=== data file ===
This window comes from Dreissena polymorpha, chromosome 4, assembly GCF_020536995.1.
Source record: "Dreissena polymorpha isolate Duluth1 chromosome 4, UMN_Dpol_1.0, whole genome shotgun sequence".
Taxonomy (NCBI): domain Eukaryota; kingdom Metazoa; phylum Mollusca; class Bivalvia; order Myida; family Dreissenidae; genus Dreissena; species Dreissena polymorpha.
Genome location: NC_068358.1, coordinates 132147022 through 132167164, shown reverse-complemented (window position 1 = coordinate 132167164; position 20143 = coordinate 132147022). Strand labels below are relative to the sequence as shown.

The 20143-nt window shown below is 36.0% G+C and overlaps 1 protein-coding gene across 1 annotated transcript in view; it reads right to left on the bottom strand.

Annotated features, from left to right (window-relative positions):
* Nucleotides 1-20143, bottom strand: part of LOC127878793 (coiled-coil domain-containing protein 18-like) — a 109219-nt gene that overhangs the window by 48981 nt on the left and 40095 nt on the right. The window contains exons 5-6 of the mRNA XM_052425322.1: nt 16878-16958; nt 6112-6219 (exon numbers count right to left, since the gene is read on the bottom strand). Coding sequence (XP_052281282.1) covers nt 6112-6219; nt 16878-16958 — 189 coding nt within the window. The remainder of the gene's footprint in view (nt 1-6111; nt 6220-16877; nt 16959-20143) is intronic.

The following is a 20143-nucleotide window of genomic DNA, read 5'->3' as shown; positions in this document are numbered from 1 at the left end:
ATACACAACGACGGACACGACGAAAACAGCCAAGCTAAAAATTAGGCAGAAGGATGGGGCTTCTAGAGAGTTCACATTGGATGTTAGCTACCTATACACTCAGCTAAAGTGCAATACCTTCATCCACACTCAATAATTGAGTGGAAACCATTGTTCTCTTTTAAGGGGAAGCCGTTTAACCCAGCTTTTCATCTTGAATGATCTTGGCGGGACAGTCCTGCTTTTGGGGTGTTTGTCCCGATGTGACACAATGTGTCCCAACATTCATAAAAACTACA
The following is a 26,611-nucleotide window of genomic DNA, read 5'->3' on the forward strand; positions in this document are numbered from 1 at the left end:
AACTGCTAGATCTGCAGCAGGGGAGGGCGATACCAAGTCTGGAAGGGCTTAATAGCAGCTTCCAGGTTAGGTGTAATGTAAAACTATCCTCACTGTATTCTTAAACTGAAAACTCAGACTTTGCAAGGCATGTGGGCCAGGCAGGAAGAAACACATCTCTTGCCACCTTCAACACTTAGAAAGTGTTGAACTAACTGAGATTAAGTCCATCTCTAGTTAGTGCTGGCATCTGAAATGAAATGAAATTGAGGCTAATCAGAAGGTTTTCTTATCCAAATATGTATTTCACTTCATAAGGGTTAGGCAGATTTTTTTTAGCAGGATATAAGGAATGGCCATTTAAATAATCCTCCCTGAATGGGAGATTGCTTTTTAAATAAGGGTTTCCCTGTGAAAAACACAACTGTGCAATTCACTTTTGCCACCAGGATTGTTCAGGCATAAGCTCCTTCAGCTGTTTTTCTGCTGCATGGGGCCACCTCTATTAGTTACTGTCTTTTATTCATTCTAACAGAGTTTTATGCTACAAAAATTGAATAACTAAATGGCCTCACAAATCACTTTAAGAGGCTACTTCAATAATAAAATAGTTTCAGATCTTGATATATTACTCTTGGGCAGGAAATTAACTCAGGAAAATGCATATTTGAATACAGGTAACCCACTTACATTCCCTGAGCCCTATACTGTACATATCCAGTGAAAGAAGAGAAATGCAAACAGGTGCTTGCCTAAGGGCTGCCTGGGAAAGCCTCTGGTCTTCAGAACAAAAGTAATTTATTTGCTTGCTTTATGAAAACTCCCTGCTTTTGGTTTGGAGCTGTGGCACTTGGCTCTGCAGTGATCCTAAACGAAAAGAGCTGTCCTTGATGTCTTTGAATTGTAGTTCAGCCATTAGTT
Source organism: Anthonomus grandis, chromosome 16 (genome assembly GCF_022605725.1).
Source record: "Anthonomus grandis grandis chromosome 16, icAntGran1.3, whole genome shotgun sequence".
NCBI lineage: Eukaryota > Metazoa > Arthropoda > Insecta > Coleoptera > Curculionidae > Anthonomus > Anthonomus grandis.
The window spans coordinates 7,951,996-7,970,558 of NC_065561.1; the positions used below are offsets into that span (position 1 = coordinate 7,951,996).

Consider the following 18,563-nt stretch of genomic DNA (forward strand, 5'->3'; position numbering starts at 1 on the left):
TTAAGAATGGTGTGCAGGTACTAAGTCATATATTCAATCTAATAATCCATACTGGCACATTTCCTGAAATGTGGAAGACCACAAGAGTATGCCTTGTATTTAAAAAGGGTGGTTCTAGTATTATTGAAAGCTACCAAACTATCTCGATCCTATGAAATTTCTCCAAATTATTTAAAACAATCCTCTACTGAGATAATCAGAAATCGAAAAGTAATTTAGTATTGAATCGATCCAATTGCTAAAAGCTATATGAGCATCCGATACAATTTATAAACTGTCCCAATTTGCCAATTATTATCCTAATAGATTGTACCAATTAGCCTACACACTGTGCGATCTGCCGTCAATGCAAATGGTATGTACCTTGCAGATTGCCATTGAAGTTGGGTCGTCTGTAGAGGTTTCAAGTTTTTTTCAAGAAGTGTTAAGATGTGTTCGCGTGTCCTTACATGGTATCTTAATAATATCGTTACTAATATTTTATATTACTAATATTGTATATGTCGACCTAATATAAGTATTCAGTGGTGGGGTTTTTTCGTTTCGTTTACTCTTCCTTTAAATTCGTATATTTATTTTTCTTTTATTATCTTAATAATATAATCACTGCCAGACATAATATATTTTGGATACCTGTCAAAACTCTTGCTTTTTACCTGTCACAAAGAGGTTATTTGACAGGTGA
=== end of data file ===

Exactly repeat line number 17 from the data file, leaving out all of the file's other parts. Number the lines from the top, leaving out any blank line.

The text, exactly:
TTAAGAATGGTGTGCAGGTACTAAGTCATATATTCAATCTAATAATCCATACTGGCACATTTCCTGAAATGTGGAAGACCACAAGAGTATGCCTTGTATTTAAAAAGGGTGGTTCTAGTATTATTGAAAGCTACCAAACTATCTCGATCCTATGAAATTTCTCCAAATTATTTAAAACAATCCTCTACTGAGATAATCAGAAATCGAAAAGTAATTTAGTATTGAATCGATCCAATTGCTAAAAGCTATATGAGCATCCGATACAATTTATAAACTGTCCCAATTTGCCAATTATTATCCTAATAGATTGTACCAATTAGCCTACACACTGTGCGATCTGCCGTCAATGCAAATGGTATGTACCTTGCAGATTGCCATTGAAGTTGGGTCGTCTGTAGAGGTTTCAAGTTTTTTTCAAGAAGTGTTAAGATGTGTTCGCGTGTCCTTACATGGTATCTTAATAATATCGTTACTAATATTTTATATTACTAATATTGTATATGTCGACCTAATATAAGTATTCAGTGGTGGGGTTTTTTCGTTTCGTTTACTCTTCCTTTAAATTCGTATATTTATTTTTCTTTTATTATCTTAATAATATAATCACTGCCAGACATAATATATTTTGGATACCTGTCAAAACTCTTGCTTTTTACCTGTCACAAAGAGGTTATTTGACAGGTGA